Weightlifting 101

So you want to look like Arnold or Jennifer Aniston? Then you’re going to have to start pumping iron.

In a recent trip to the USF Fitness Center, I noticed that scores of students already do. Sophomore Gene Estep says he lifts to stay in shape. “My father is overweight and it’s important to me to stay healthy,” he says.

Rossi Perales, a student and fitness enthusiast, says she lifts weights simply to stay fit. She’s right; weight training is a very important part of a balanced fitness program. When you build muscle, your body becomes more efficient at burning calories. Lifting also tones your body, strengthens your bones and can help prevent sports injuries. Oh, yes, and it makes you stronger.


Before you start, decide what you want to accomplish through weight training. Do you want to get big, lose weight, tone up or excel at a certain sport? Once you’ve decided on a goal, do some research and talk to a USF Fitness Center trainer. If you’re a neophyte, consider scheduling a few personal training sessions. The trainer will work with you to create a program and teach you to use machines and free weights effectively and safely. For a beginner, learning the proper lifting form is an important goal in itself.

Establishing a purpose for your program is a great start, but if you skip your workout every Monday because you partied all weekend or if you live on a diet of pizza and nachos, that goal is useless. USF Trainer Josh Gonzalez emphasizes the need for discipline. “Health is the main concern. Make sure you also focus on your diet and get in a routine where you work out every day.”


Depending on your goal, you may be pumping massive weights for just a couple of repetitions (to build muscle mass), or you may be doing tons of repetitions at a very light weight (for lean, toned muscles and muscular endurance). A trainer might have you do cardiovascular exercises between repetitions, or you might use fitness props such as Swiss balls, resistance bands and medicine balls. Regardless of what your goal is, Gonzalez suggests that you vary your workouts and work a different muscle group or skill each day.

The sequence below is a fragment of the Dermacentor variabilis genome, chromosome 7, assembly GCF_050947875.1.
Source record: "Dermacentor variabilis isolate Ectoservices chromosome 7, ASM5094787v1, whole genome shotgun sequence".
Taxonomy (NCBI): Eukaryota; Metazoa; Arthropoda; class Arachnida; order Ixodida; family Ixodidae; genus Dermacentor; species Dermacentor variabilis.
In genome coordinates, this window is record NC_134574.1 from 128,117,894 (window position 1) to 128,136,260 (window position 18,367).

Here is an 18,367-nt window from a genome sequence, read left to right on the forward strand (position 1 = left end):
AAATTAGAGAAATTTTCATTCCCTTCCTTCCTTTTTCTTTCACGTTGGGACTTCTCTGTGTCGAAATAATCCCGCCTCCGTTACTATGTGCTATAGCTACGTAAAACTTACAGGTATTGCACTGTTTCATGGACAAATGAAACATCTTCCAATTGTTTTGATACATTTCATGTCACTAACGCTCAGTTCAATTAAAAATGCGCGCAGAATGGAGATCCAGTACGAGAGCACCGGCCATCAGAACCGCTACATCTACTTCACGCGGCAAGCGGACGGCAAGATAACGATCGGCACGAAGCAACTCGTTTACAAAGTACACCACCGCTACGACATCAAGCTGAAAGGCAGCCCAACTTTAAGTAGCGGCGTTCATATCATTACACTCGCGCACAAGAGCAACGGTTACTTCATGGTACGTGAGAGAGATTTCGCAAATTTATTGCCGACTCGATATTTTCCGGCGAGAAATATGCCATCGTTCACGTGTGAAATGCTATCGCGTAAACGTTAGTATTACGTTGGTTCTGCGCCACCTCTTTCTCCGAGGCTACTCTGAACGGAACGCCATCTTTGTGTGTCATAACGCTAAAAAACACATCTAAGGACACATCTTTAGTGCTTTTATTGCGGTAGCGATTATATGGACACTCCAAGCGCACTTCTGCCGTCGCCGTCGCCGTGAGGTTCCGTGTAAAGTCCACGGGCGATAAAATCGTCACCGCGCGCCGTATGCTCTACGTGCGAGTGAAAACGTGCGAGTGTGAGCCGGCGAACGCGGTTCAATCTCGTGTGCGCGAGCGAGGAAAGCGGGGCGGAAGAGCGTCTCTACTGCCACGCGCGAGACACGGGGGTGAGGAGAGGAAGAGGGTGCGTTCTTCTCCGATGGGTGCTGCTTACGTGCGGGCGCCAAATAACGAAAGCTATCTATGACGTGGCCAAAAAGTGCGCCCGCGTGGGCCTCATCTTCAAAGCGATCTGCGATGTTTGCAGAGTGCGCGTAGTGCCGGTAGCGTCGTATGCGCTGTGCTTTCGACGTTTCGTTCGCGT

A beginner whose goal is to learn proper form and gain functional strength might want to try this program:

Do these exercises three times per week at 12 repetitions each:

Use a weight you can lift 12 times so that the last few repetitions are challenging, but you can still maintain proper form.

Leg press
Leg curls
Lat pull
Machine chest press
Tricep bench dip
Bicep curl
Shoulder raise
Swiss ball crunches with 25 repetitions

Remember to do 30-60 minutes of a cardiovascular exercise such as running, elliptical trainer, step class, boxing, etc. at least 3 times per week. As you get stronger, increase the amount of weight you lift or increase the number of sets (12-repetitions) that you perform.


These days, more and more women are getting into lifting. But, unfortunately, there are still a lot who spend all their workout time on cardio.

“A lot of women are afraid to lift because they think it will make them more masculine or make them get big,” YMCA trainer Jose Colindres said.

That’s a myth. Women don’t have enough testosterone to seriously bulk up unless they spend hours in the gym and take steroids.

“Lifting is especially important for women because it builds bone density, which prevents osteoporosis,” he says.

Women in their late teens and early 20s are at their peak bone-building years. They should be especially careful to lift weights and eat a high-calcium diet in order to strengthen their bones.

Get going

Weight training, like any sport, requires a lot of work and dedication whether you do it as part of your sports training, as a fitness routine or competitively. When it becomes difficult, keep in mind the famous words of Arnold Schwarzenegger: “The mind is the limit. As long as the mind can envision the fact that you can do something, you can do it, as long as you really believe 100 percent.”

Tereza Zambrano is a junior majoring in international studies and is also a triathlete.